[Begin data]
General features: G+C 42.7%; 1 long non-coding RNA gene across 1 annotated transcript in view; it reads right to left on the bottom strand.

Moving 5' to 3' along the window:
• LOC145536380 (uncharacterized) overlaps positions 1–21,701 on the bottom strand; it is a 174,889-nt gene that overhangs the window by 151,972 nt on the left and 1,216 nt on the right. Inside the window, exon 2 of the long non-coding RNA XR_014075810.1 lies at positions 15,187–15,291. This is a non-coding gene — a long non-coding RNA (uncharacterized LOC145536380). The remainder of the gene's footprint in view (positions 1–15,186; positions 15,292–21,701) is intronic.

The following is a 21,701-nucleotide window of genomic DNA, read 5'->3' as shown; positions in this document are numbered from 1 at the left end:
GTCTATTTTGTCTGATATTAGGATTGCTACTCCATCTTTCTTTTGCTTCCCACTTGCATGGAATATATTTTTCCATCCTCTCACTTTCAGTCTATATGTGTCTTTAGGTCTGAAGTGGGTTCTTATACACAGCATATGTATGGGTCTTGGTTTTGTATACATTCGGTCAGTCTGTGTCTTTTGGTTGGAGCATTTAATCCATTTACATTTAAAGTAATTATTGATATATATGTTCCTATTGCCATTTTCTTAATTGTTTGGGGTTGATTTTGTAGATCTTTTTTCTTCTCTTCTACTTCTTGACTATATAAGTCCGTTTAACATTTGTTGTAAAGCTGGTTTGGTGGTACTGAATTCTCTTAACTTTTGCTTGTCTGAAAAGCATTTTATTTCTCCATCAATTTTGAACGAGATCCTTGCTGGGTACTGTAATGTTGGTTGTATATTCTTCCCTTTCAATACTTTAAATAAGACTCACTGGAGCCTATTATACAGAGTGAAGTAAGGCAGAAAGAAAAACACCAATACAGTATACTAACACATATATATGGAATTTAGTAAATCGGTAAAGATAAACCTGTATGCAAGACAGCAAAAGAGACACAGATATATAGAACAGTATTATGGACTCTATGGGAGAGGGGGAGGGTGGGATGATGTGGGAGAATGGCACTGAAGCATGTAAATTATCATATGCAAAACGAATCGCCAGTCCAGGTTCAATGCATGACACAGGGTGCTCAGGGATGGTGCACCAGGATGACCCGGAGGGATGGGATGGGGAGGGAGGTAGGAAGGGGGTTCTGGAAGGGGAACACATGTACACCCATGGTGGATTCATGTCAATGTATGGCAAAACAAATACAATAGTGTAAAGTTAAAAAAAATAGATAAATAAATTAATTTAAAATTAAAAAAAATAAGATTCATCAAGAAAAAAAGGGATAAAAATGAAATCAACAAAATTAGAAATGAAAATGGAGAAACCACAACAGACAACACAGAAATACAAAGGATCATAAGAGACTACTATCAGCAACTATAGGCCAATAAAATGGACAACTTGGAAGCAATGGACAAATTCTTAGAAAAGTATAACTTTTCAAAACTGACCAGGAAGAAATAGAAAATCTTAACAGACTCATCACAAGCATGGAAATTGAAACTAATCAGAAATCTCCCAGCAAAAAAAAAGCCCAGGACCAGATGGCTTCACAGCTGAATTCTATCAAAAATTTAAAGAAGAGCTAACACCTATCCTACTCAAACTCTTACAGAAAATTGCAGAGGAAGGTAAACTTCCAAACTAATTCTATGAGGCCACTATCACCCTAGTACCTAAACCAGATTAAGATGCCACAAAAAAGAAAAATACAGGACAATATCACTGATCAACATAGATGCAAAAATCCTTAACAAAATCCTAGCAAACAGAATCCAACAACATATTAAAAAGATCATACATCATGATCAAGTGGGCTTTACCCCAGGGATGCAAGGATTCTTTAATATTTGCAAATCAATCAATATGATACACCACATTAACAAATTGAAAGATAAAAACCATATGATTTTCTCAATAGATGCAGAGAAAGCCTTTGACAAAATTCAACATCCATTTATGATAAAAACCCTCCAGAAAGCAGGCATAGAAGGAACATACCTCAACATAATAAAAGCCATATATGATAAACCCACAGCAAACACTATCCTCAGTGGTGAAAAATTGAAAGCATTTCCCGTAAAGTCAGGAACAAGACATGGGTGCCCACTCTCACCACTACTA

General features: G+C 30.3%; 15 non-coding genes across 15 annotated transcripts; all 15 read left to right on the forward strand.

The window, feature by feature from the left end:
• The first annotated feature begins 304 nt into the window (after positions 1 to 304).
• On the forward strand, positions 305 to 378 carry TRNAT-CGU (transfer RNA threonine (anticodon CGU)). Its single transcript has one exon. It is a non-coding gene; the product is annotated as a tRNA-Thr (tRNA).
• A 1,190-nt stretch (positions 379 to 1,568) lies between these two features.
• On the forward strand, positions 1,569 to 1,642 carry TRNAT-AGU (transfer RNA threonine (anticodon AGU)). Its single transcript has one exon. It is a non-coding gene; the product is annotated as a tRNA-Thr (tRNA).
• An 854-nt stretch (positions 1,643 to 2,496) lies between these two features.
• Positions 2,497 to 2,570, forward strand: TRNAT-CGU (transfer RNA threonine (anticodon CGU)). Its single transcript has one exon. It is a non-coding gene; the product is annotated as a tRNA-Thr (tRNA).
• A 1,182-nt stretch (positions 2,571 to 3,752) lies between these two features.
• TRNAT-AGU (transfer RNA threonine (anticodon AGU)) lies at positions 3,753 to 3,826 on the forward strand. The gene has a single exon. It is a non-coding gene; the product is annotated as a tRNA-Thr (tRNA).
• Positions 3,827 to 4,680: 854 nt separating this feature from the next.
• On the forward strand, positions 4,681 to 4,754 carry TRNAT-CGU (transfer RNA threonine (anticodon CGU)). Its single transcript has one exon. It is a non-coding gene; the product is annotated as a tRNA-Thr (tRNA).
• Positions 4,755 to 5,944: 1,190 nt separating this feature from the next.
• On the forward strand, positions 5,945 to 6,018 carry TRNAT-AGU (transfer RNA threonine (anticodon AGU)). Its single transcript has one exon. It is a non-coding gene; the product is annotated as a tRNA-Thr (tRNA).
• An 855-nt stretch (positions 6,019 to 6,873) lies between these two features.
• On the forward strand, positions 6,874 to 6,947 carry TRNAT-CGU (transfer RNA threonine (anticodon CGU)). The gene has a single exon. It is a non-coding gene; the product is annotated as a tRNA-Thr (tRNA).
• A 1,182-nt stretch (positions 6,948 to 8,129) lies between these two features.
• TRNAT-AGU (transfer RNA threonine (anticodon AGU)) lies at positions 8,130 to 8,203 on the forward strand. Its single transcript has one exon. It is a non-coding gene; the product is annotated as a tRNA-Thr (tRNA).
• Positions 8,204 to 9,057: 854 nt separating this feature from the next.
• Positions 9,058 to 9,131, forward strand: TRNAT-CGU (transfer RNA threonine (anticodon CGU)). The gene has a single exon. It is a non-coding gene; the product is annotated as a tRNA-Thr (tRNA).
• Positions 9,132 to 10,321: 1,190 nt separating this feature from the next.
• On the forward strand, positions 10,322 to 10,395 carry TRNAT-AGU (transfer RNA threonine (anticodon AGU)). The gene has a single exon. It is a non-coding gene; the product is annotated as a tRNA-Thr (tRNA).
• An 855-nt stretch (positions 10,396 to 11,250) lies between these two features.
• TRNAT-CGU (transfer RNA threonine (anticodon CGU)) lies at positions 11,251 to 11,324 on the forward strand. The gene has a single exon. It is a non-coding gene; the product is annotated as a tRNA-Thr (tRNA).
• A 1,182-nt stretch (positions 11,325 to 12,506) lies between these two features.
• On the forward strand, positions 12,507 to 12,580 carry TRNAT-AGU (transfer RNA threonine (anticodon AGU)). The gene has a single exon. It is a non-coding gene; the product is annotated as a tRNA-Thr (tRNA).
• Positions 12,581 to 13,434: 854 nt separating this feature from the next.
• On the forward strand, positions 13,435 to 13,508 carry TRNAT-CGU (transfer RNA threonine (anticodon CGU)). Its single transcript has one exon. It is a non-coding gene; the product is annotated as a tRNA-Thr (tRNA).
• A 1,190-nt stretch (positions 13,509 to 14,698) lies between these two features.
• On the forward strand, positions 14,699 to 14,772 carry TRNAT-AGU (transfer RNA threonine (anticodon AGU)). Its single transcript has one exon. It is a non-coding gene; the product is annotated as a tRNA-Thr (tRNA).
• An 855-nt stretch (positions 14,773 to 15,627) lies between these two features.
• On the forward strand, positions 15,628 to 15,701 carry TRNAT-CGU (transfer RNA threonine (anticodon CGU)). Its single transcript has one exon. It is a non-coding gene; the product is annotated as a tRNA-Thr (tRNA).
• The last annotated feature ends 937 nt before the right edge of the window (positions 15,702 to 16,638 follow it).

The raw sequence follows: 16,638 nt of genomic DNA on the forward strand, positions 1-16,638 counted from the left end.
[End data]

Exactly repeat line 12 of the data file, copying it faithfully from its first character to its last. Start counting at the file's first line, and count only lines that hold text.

• An 854-nt stretch (positions 1,643 to 2,496) lies between these two features.